Dubas: It is a fair question. The team continues to grow. It is hard to sit up here and say because the end result was a loss in Game 7 in the first round, but the way that the team played in the regular season and the way that we played in the series was much different than those previous years, as I previously outlined.
Just going through these exit meetings and speaking with Sheldon right after and the playoffs right after, they know that we are close. They also know that the closest part and the closing part is the hardest part.
They seem fully accepting and ready to embrace that more so than the other groups where there was more excuse-making or looking for answers. They know what the answer is. It is within. It is still a young group. If you look at the Austons, Mitchs, and Williams, they are going to continue to get better and improve.
The other part of it is that it falls on me. It falls on me to continue to find the right pieces to go around the group to push us ahead, continue to adapt my approach, work with our management team, adapt our approach, and find the right pieces that can continue to move us ahead.
I know the coaching staff and players are going to do their part. I am going to do my part. We have already gotten to work on the last few days. We will get to work on it in the coming weeks and months.
You find yourself in a position with a number of RFAs and UFAs and not much cap space to work with. How do you navigate improving on a roster with so little flexibility?
Dubas: The positive is that we have gotten used to that. Last season, we were faced with a very similar exercise and a similar question of how we were going to improve when we had certain RFAs or UFAs coming up; some are due raises, some you are not going to be able to afford.
I think the answer is that we need to replicate, in most regards, the way that we operated last summer by going out and being able to find players who can come in, add to our group, and do so at not a very high cost but by taking advantage of the opportunity and flourishing.
That falls onto me and our player personnel department more than anybody else to go out and find those players again. It is a challenge. In the current environment, for most teams that are contending, I looked at one point this year and we had 17 or 18 teams at or over the cap with LTI. With the pandemic and the effects that its had on the game, it is always going to make it challenging.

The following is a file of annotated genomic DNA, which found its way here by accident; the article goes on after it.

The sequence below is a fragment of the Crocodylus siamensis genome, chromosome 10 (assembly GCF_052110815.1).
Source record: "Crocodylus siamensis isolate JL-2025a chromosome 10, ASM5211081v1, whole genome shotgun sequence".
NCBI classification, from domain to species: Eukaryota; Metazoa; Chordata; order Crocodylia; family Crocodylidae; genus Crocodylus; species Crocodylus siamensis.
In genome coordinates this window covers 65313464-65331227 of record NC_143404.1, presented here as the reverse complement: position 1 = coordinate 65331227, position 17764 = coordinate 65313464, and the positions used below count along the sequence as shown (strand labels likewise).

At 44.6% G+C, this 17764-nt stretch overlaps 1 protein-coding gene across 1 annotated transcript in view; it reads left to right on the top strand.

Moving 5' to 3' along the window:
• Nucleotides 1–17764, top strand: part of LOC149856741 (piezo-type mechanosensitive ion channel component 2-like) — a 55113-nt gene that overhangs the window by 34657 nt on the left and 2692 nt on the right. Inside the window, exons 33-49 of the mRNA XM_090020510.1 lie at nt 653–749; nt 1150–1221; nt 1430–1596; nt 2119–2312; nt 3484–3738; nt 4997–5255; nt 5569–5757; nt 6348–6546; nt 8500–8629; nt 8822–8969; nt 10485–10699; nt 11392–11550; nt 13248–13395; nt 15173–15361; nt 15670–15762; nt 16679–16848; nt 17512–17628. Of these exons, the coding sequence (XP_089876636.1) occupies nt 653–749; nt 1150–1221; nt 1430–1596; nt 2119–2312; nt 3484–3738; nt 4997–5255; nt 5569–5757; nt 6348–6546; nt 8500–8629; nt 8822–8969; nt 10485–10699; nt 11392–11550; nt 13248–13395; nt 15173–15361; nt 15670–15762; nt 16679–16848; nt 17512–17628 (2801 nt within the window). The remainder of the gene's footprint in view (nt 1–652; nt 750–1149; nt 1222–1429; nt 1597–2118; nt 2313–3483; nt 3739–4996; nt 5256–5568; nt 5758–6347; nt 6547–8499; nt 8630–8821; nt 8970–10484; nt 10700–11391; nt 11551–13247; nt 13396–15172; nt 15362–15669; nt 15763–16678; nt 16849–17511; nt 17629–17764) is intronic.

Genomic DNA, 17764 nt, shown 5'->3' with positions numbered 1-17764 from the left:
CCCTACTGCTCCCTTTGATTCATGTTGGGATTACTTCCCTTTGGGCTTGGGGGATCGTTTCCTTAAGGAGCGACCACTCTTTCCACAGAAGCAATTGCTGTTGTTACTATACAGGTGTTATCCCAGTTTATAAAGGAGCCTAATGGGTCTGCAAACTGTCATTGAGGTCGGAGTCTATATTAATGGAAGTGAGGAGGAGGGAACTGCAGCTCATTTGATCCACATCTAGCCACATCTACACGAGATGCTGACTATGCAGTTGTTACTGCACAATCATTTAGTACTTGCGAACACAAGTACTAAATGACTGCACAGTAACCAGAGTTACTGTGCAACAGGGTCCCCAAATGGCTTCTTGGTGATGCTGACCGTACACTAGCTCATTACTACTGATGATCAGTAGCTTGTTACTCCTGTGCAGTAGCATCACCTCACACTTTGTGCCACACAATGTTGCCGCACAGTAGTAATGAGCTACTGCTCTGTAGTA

It is a challenge that we embraced last summer, especially coming off of the series we had last year and the disappointment we had then. We need to replicate that again but also eliminate any mistakes at all. The margin for error is so much smaller.
It is a challenge — one that we embrace and one that, in the future, we will be judged on.
With the salary-cap crunch, do you need more from your Marlies and guys coming up on ELCs next year?
Dubas: Yes, I do, and I expect that we will. It is not only the players that are the obvious ones that are higher picks, but if you look at the bottom of our forward lineup in particular… There are guys who may not have as high a profile but can play specific roles and provide specific elements, whether it is speed, physicality, power, or presence. A Bobby McMann, Curtis Douglas, Joey Anderson — players in that mold — in addition to the Robertsons and the like. That is where the focus will be for sure.
I met with those players yesterday. What their opportunity is going to be in training camp was made abundantly clear in terms of what they are competing for. We do need those players to begin converting from being good prospects and Marlies to being good players for the Leafs, yes.
What do you think of the state of the organization’s prospect pool? Can you update us on the situation with Rodion Amirov, and whether you think Roni Hirvonen and Topi Niemela will be playing in North America next year?